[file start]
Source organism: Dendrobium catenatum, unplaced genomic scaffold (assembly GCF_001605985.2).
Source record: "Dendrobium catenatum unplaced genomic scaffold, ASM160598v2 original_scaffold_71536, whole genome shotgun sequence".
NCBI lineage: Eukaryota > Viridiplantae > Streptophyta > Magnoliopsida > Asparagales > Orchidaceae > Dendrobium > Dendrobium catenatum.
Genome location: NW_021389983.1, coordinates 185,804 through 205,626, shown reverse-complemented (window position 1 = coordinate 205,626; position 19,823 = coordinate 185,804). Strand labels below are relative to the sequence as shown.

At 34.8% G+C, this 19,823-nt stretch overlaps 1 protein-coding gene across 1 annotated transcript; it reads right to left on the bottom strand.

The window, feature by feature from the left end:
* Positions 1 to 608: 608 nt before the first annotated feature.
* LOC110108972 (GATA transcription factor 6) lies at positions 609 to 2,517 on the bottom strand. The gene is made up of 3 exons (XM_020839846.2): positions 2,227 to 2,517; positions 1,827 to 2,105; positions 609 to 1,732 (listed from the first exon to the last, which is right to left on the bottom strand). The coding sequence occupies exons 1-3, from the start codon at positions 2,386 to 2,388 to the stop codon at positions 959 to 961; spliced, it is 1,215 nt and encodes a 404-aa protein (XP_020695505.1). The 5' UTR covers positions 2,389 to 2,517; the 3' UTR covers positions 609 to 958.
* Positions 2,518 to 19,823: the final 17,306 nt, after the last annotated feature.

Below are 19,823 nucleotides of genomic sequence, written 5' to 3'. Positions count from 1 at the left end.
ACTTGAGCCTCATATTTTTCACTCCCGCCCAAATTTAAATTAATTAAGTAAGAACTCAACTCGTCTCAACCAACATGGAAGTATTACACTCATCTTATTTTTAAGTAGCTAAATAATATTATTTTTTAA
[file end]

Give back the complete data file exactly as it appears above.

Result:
Source organism: Dendrobium catenatum, unplaced genomic scaffold (assembly GCF_001605985.2).
Source record: "Dendrobium catenatum unplaced genomic scaffold, ASM160598v2 original_scaffold_71536, whole genome shotgun sequence".
NCBI lineage: Eukaryota > Viridiplantae > Streptophyta > Magnoliopsida > Asparagales > Orchidaceae > Dendrobium > Dendrobium catenatum.
Genome location: NW_021389983.1, coordinates 185,804 through 205,626, shown reverse-complemented (window position 1 = coordinate 205,626; position 19,823 = coordinate 185,804). Strand labels below are relative to the sequence as shown.

At 34.8% G+C, this 19,823-nt stretch overlaps 1 protein-coding gene across 1 annotated transcript; it reads right to left on the bottom strand.

The window, feature by feature from the left end:
* Positions 1 to 608: 608 nt before the first annotated feature.
* LOC110108972 (GATA transcription factor 6) lies at positions 609 to 2,517 on the bottom strand. The gene is made up of 3 exons (XM_020839846.2): positions 2,227 to 2,517; positions 1,827 to 2,105; positions 609 to 1,732 (listed from the first exon to the last, which is right to left on the bottom strand). The coding sequence occupies exons 1-3, from the start codon at positions 2,386 to 2,388 to the stop codon at positions 959 to 961; spliced, it is 1,215 nt and encodes a 404-aa protein (XP_020695505.1). The 5' UTR covers positions 2,389 to 2,517; the 3' UTR covers positions 609 to 958.
* Positions 2,518 to 19,823: the final 17,306 nt, after the last annotated feature.

Below are 19,823 nucleotides of genomic sequence, written 5' to 3'. Positions count from 1 at the left end.
ACTTGAGCCTCATATTTTTCACTCCCGCCCAAATTTAAATTAATTAAGTAAGAACTCAACTCGTCTCAACCAACATGGAAGTATTACACTCATCTTATTTTTAAGTAGCTAAATAATATTATTTTTTAA